The Apocalypticon ~ Nuke yourself in sim, surveillance, Apple, your passwords, China, forest shapes and good news


Nuclear Explosion Simulator shows just how screwed we’d be if Russia dropped another Tsar Bomba — For years, one of the more perversely interesting things on the internet has been Alex Wellerstein’s NUKEMAP, which — true to its name — shows you the estimated damage if you dropped a nuclear weapon anywhere in the world. Now the Outrider Foundation has released its own, rather more elegant version, and we’re back to blowing up our backyards.
Outrider’s simulator lets you enter any location and select from a number of bomb strengths, from the 15KT Little Boy (the first nuke used in war) to the 50,000KT Tsar Bomba, which Russia tested in 1961. [Finally, a more compelling reason to move to the outer burbs! Except for the Tsar Bomba – that just wipes out the entire Greater Auckland from Pukekohe in the south to north of Orewa.]In the US, President Trump has slammed Amazon for ‘causing tremendous loss To the United States’ — President Trump recently escalated his attack on Amazon, saying the e-commerce giant does not pay enough taxes, and strongly suggested he may try to rein in the e-commerce business. A sexual harassment lawsuit against Google might proceed as a Class Action; a department of the US State Department dedicated to diplomatic security has reportedly procured a $US15,000, Apple TV-sized device its manufacturers advertise as being able to break iPhone encryption in anywhere from two hours to three days (the FBI did not have the technical capability to access an iPhone used by one of those behind the San Bernardino shooting, it turns out).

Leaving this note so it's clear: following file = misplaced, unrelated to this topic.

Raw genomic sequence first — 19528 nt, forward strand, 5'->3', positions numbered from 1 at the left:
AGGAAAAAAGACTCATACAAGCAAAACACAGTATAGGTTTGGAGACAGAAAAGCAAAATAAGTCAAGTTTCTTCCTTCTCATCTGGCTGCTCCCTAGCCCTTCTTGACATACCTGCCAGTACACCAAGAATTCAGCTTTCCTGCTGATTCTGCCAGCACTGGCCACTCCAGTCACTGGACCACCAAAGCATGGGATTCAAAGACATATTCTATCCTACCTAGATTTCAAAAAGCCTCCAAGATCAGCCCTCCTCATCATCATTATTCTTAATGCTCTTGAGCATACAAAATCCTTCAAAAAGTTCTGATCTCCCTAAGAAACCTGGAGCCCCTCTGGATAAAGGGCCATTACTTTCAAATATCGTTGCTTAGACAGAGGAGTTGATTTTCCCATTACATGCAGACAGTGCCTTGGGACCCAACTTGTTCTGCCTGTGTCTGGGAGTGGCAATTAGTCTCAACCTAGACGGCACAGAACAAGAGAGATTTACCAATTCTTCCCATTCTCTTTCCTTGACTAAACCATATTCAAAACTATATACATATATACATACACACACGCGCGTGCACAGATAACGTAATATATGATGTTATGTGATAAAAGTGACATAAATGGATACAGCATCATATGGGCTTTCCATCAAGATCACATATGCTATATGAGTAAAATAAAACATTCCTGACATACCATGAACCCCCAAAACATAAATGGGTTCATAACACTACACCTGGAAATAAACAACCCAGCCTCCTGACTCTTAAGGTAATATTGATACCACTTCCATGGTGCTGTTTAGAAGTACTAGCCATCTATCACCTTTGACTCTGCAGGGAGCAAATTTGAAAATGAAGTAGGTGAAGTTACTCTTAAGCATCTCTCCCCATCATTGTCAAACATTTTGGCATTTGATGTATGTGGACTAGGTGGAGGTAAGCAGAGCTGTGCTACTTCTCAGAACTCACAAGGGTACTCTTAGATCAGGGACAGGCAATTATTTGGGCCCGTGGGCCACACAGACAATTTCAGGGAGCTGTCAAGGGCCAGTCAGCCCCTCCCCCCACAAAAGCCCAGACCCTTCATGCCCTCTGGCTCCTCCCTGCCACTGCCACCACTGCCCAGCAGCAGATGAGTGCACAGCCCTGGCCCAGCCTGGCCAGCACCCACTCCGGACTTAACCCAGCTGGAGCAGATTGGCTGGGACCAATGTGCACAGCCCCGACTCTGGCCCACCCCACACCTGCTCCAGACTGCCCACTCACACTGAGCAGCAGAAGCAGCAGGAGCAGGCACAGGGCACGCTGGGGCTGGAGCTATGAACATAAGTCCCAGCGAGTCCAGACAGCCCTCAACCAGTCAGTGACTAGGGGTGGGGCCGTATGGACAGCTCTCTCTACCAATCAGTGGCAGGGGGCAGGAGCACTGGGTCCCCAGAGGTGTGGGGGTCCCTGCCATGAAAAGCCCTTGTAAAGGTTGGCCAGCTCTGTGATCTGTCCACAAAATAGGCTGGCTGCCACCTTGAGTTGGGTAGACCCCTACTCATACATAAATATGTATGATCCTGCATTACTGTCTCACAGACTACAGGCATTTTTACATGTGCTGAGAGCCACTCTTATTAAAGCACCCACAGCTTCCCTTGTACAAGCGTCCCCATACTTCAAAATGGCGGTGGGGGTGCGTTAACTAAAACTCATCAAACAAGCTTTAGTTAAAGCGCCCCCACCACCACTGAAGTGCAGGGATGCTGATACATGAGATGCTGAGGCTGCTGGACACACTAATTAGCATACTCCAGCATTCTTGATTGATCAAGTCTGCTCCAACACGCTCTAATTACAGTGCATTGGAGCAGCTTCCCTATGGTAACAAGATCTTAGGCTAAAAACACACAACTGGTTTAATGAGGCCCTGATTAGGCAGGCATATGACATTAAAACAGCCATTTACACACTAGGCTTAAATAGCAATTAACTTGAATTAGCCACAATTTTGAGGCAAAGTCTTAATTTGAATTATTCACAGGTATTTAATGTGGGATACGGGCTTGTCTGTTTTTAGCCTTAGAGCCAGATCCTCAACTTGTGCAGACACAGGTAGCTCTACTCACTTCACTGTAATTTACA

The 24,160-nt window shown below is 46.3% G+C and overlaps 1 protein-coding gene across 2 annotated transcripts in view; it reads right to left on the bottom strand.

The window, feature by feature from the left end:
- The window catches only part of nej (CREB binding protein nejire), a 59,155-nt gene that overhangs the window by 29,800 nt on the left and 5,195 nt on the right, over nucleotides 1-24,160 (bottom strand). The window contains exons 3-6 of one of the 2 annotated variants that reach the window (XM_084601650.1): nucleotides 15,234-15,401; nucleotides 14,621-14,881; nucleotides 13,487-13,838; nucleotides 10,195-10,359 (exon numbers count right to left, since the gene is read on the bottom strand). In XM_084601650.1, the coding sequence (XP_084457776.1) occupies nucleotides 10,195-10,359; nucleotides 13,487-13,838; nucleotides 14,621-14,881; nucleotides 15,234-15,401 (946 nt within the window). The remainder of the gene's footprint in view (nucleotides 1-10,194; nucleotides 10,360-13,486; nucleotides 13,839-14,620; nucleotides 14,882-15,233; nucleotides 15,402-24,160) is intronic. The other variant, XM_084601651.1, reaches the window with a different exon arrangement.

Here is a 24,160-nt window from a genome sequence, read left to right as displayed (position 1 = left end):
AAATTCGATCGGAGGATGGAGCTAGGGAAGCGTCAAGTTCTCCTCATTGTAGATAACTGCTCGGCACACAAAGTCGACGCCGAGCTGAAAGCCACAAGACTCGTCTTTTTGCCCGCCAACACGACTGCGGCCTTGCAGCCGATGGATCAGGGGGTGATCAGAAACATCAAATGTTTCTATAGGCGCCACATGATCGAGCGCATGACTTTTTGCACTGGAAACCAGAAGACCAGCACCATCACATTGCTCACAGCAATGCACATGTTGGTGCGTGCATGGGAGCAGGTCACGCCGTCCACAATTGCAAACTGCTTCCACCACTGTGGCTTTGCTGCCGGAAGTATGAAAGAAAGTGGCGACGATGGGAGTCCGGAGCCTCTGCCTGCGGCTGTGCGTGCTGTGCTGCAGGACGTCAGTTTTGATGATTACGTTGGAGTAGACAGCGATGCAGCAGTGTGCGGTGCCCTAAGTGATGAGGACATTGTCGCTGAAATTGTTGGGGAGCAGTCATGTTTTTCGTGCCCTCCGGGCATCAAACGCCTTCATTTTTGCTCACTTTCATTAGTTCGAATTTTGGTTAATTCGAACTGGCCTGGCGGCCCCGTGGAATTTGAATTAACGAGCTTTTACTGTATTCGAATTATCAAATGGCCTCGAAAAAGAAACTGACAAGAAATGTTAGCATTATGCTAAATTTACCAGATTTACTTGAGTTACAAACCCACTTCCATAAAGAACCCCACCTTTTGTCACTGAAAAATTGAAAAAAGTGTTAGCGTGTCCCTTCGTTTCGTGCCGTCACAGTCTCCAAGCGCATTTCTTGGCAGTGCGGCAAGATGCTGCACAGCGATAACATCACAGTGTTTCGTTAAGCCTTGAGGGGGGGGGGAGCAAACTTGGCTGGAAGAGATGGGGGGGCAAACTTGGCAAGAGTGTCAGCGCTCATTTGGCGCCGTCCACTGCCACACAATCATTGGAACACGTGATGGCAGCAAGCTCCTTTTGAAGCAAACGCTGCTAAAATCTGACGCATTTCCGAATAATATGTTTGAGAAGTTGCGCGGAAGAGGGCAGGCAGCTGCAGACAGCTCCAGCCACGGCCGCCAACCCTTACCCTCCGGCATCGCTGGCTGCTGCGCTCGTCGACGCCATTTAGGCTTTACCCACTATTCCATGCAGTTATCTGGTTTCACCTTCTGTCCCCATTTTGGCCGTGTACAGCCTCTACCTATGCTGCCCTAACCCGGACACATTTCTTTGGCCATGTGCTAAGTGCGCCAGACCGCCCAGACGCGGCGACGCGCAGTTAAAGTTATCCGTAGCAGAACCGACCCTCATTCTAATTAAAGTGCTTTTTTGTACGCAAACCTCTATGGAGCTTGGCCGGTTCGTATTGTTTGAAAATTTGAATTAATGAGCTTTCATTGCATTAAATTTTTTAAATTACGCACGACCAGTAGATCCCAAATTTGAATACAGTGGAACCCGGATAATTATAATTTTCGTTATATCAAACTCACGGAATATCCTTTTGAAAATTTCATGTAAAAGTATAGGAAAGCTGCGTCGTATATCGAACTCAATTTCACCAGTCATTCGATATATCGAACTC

Facebook may be able to listen to you through its app … During an appearance before a committee of UK lawmakers, Cambridge Analytica whistleblower Christopher Wylie breathed new life into longstanding rumours that the Facebook app listens to its users in order to target advertisements.